United Hatzalah has undertaken a new initiative to help save lives in Meron during the Lag B’Omer festivities this coming year.
Based upon conclusions drawn from previous years’ experiences, the volunteer Emergency Medical Services (EMS) organization will be implementing new technology to help save lives faster during the festivities that see over 300,000 participants celebrate the holiday during the yearly pilgrimage.
In previous years, United Hatzalah, which receives over 400 calls during the course of the festivities in Meron, has received help from the performers on the main bandstand who have a better view of where injured people have been located. The performers would stop the music and shout “Hatzalah” and the location in order to notify the medical teams as to where an injured or sick person was located. This year, in order to streamline that process and speed up response time, United Hatzalah will be installing a Touch-screen location-based dispatch platform integrated with United Hatzalah’s award-winning LifeCompass technology on the bandstand. This specialized platform will allow the performers to simply push a button and alert United Hatzalah as to the whereabouts of the injured or sick person. The new system will be connected to United Hatzalah’s mobile command center and will have locations already highlighted on the screen allowing the performers to simply push the appropriate button and a Hatzalah team will be dispatched immediately to the area.
“This new system will allow our medical team to arrive in a matter of seconds, as opposed to last year when volunteers had to search for far too long for the injured or sick person in order to help someone,” said Shmulik Avraham, the Director of Emergency and Security Operations at United Hatzalah.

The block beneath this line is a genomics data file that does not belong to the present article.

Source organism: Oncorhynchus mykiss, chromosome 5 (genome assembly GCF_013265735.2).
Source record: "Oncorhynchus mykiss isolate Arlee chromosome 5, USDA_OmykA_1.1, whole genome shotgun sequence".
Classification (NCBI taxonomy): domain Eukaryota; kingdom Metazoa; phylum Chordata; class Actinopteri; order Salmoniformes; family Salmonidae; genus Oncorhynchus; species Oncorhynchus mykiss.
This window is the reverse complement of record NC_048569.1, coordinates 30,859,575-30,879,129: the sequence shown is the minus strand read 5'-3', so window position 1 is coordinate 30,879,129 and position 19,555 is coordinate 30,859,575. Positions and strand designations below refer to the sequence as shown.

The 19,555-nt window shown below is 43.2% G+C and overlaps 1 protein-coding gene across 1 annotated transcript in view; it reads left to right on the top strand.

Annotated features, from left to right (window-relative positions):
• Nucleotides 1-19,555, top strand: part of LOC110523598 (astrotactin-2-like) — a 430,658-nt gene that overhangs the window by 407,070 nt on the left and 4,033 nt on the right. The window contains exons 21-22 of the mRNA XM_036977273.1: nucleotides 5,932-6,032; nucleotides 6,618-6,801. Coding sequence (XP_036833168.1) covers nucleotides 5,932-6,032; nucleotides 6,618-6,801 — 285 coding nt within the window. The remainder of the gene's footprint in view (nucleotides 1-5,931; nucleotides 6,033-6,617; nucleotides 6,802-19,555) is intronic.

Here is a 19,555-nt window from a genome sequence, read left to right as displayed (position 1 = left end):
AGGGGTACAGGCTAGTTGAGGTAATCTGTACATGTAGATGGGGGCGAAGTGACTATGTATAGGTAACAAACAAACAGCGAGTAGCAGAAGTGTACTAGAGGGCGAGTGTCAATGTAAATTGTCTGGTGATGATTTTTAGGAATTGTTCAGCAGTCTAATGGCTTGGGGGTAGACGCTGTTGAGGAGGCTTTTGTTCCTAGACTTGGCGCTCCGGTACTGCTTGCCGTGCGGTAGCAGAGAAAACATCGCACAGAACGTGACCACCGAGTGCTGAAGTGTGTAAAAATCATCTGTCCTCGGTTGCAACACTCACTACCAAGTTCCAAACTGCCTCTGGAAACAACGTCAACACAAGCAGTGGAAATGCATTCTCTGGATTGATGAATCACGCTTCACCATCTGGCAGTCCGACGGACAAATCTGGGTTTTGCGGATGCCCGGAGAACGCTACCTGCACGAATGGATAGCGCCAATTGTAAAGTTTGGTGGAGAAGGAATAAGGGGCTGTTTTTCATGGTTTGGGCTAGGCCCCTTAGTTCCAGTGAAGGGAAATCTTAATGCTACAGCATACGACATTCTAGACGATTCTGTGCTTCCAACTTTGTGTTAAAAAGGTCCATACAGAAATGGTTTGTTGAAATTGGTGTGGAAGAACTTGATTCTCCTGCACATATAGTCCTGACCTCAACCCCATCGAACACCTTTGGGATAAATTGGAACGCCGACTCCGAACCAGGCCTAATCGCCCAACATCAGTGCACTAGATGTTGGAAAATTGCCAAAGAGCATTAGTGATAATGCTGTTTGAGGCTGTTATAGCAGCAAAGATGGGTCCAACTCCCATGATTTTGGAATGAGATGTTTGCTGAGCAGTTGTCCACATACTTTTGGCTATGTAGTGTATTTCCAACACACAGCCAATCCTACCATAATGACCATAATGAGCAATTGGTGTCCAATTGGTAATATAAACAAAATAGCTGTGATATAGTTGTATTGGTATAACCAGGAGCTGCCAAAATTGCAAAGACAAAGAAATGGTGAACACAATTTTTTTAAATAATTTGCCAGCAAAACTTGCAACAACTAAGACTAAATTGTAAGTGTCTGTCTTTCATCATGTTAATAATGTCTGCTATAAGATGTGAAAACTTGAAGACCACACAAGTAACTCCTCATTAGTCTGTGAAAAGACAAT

Each year the United Hatzalah mobile command center, which is set up just outside the gravesite of Rabbi Shimon Bar Yochai during the holiday, receives hundreds of calls for help from injured and ill attendees who visit the site. Most of the calls arrive without providing an exact location of the injured or sick person, making locating the individual incredibly time consuming and a rescue incredibly difficult. The medical teams on patrol need to begin searching for the injured or ill person in all quadrants of the complex and thus lose valuable time.
In addition to the new specialized platform, United Hatzalah will, once again, be putting up signposts around the compound and outlying streets which will be integrated into the Lifecompass technology so that a caller can report the sign number and the corresponding coordinates will immediately be relayed to medical patrol teams in the field. This will allow the command center to get an accurate location of the injured person to within just a few meters.
The graveside compound and surrounding area will be divided up into 102 separate sections, each with their own assigned number. The Lifecompass technology will be used by EMS response teams, the police, as well as other rescue organizations in order to identify in which part of the graveside compound an emergency incident occurs. According to United Hatzalah’s Director of Operations, David Krispil, “a map of these segments is being printed and provided to over 800 emergency response personnel including the police, search and rescue teams, United Hatzalah volunteers, and other rescue organizations. With them we can have our teams in the field locate an injured person quickly and help them navigate an evacuation route if need be,” said United Hatzalah’s Director of Operations, David Krispil. The preparation for the event is being done in cooperation with the Northern Branch of the Israeli police and the organization for “Holy Sites” in Israel.
“We want the public to know that we are there for them to help them in any way that they need, and to make sure that they have a safe holiday. Should the worst occur and someone needs help, we will be there and we will be fully set up to provide the quickest medical care possible. For us it is all about saving lives, and that is what we intend to do,” Krispil concluded.